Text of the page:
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Hilltown Archives The Altamont Enterprise, December 1, 2011
Did Dems file illegal absentee ballots?
By Zach Simeone
RENSSELAERVILLE Albany County’s Republican election commissioner is investigating a number of absentee ballots related to this year’s race for assessor in Rensselaerville, suspecting false voter registration.
Democrat Jeffry Pine, longtime assessor in Rensselaerville, ran for re-election against challenger Richard Tollner, a Republican. The unofficial results the day after the election showed Tollner edging out Pine by 43 votes, but Pine remained confident, and awaited the absentee ballot results.
The current tally puts Tollner ahead by 21 votes, though 19 votes for Pine are being challenged. Still, Tollner stands the victor, unless his votes are challenged by the Democrats.
Rachel Bledi, the new Republican commissioner at the Albany County Board of Elections, became suspicious when she realized that there were six voters’ names registered to the same address 13 South Street in Medusa; after speaking with the home’s current owner, she discovered that some of these voters were former residents, but hadn’t lived there in years, Bledi said.
What’s more, all of the other voters registered to this South Street address now live in the same neighborhood in an adjacent county, said Bledi. These absentee ballots had been delivered to the board of elections by Joyce Chase, wife of Rensselaerville’s former highway superintendent, G. Jon Chase, a Democrat; she is also the mother of Gary Chase, a Democrat who was defeated in his bid for re-election to the town board.
“Joyce Chase brought in seven or eight ballots, and Jeffry Pine brought in eight,” Bledi said Monday. “I rejected one, because they weren’t registered to vote. [Others] were accepted, but they hadn’t received bipartisan signoff, so they violated in-house rules. I’m in the process of investigating all of these.”
Bledi said Tuesday that she had contacted a number of voters whose ballots were delivered by Joyce Chase.
“The question is, did these voters do this with the knowledge that they’re violating election law?” said Bledi. “I can’t imagine this was unclear when it’s the same person who authorized all their ballots. It’s not like they were isolated incidents. These people are neighbors, and the same person is designated on all their ballots to handle the absentees, and that’s Joyce Chase.”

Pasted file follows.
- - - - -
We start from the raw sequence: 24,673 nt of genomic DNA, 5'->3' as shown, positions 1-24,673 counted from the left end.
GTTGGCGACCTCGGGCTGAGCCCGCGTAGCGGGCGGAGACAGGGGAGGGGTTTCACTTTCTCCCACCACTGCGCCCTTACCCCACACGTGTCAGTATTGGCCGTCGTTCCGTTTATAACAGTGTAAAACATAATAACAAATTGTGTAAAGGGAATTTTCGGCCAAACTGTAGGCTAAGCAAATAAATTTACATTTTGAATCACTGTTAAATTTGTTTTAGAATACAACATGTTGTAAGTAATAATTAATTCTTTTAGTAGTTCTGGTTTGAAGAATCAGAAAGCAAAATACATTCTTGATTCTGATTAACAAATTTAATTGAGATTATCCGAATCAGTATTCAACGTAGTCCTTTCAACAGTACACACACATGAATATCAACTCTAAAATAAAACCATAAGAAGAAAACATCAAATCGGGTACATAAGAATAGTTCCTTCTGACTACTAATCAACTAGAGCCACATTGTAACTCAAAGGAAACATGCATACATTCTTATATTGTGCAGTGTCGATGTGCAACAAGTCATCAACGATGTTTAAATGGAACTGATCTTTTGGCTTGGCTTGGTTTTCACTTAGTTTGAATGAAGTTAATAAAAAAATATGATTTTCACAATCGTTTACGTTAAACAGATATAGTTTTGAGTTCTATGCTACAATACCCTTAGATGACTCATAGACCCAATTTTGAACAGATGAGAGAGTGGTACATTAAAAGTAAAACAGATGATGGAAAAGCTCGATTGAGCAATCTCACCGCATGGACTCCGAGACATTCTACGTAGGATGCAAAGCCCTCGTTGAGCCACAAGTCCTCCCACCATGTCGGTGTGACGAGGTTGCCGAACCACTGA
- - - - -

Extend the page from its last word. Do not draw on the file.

Joyce Chase did not return a phone call from The Enterprise on Wednesday.
The Enterprise was unable to obtain these voters’ contact information Wednesday.
“Based on my phone conversations with them and family members, they physically live in Greene County,” said Bledi. “They live next to each other, and it’s a serious concern, because it’s false registration in a sense. New York State Election Law is very clear in regard to these issues. You have to reside in the district in order to be a qualified voter.”
She went on, “What’s really interesting is, in order for you to obtain an absentee ballot, there has to be specific reasons. Joyce Chase used an absentee ballot herself, and the reason she put down is that she’s the primary caretaker of an individual who is ill or physically disabled. If that’s your argument, then how do you have the time to go around and collect absentee ballot applications for all these other individuals?”
Bledi also specifically referred to two ballots delivered by Jeffry Pine: One, of a man who is registered to vote in Medusa, but whose residence is listed as being in Freehold; and another who, Bledi said, voted under his ex-wife’s address in Rensselaerville, but whose address is listed as being on Red Mill Road in Greenville.
Neither man could be reached Wednesday for comment.
Pine said Wednesday that the first voter, recently divorced, had re-located to Rensselaerville; and the second has always owned property in Rensselaerville, and plans to move back permanently.
“These people are registered to vote in Rensselaerville,” Pine said Tuesday, “and, if they had actually gone in to vote, it wouldn’t have been a problem.”
Bledi quoted from case law of Thompson v. Karben: “The crucial factor in determining if an individual is qualified to register and vote from a particular residence is whether he or she has manifested an intent to adopt that residence as a permanent and principal home, coupled by his or her physical presence there, without any aura of sham,” she read.
False registration, Bledi went on, is a felony; she plans to present this information to the Albany County District Attorney’s office, she said.
“There’s a message to be sent here regardless of who wins: Some of this behavior is just unacceptable,” Bledi concluded. “Was it simply not understanding the law, or was their intent to steal an election? These are things that have to be investigated by the district attorney.”